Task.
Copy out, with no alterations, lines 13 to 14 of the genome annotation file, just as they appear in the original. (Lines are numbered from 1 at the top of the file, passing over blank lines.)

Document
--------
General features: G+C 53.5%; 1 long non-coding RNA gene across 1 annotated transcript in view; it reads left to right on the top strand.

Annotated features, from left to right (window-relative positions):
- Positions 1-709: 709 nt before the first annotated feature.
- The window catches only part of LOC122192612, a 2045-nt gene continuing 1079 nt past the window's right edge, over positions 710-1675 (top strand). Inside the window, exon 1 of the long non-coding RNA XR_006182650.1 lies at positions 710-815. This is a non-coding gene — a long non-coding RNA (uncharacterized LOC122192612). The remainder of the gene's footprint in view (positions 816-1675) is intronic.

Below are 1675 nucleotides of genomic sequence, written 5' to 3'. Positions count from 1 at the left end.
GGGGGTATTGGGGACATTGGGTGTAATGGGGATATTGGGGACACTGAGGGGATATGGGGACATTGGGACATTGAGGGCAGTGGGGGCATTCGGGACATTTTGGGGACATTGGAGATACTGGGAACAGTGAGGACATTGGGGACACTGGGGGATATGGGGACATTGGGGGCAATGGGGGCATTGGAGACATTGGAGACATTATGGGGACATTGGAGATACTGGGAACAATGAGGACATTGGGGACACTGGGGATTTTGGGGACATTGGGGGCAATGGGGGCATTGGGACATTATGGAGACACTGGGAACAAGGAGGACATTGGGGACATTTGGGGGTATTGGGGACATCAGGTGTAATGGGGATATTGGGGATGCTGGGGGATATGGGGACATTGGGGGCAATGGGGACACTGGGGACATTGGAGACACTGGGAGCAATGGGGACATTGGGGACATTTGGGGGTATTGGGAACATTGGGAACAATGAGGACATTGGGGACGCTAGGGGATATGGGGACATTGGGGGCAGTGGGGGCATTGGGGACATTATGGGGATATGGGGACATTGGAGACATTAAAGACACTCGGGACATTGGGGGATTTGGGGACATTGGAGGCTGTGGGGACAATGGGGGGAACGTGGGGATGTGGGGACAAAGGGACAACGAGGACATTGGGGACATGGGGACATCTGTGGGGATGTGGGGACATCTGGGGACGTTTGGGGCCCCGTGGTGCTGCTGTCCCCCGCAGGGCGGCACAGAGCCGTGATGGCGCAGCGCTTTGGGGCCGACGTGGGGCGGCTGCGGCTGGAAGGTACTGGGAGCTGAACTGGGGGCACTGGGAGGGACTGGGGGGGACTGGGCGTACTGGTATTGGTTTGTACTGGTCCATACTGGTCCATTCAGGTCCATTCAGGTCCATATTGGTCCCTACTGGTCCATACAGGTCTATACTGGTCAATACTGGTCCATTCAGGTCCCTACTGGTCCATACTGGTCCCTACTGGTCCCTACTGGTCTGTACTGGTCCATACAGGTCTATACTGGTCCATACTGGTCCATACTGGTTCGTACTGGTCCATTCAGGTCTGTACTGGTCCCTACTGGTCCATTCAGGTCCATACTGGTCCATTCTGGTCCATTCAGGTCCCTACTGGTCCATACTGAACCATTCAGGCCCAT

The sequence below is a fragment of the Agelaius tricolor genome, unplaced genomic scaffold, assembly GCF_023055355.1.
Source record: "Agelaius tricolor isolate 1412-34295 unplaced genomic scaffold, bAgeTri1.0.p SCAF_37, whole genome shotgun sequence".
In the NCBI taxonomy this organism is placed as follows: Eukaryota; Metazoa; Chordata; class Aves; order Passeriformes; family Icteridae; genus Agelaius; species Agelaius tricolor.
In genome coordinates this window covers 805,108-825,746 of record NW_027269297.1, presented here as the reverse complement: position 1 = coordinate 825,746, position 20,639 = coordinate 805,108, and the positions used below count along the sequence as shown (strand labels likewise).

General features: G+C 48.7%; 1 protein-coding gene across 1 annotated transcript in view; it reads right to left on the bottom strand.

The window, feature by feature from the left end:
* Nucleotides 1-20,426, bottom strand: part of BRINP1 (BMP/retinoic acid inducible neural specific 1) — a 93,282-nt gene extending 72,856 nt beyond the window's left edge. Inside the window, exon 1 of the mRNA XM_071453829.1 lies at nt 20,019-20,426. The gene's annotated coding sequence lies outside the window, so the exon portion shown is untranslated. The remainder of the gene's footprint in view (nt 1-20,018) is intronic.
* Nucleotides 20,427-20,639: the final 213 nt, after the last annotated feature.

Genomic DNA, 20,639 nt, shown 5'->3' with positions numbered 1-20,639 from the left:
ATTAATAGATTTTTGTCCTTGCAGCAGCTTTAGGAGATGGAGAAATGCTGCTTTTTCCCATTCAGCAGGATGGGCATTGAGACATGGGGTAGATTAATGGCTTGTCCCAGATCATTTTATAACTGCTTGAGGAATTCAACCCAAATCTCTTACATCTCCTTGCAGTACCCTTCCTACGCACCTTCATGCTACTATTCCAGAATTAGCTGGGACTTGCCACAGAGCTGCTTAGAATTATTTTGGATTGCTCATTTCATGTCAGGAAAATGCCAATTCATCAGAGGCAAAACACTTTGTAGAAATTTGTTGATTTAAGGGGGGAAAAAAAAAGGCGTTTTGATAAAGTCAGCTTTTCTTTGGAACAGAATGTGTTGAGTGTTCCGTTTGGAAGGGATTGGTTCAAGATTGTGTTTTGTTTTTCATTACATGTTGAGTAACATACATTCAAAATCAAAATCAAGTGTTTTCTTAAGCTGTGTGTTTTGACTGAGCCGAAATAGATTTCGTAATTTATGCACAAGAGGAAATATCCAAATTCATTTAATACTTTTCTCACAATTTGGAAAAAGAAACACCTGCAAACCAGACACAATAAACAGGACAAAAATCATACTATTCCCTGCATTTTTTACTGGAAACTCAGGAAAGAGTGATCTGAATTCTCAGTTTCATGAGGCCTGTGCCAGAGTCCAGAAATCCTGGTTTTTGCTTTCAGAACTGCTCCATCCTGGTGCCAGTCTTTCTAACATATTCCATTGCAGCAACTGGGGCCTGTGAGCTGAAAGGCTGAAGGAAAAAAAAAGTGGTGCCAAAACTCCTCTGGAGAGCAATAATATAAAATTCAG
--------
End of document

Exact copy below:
* Nucleotides 1-20,426, bottom strand: part of BRINP1 (BMP/retinoic acid inducible neural specific 1) — a 93,282-nt gene extending 72,856 nt beyond the window's left edge. Inside the window, exon 1 of the mRNA XM_071453829.1 lies at nt 20,019-20,426. The gene's annotated coding sequence lies outside the window, so the exon portion shown is untranslated. The remainder of the gene's footprint in view (nt 1-20,018) is intronic.
* Nucleotides 20,427-20,639: the final 213 nt, after the last annotated feature.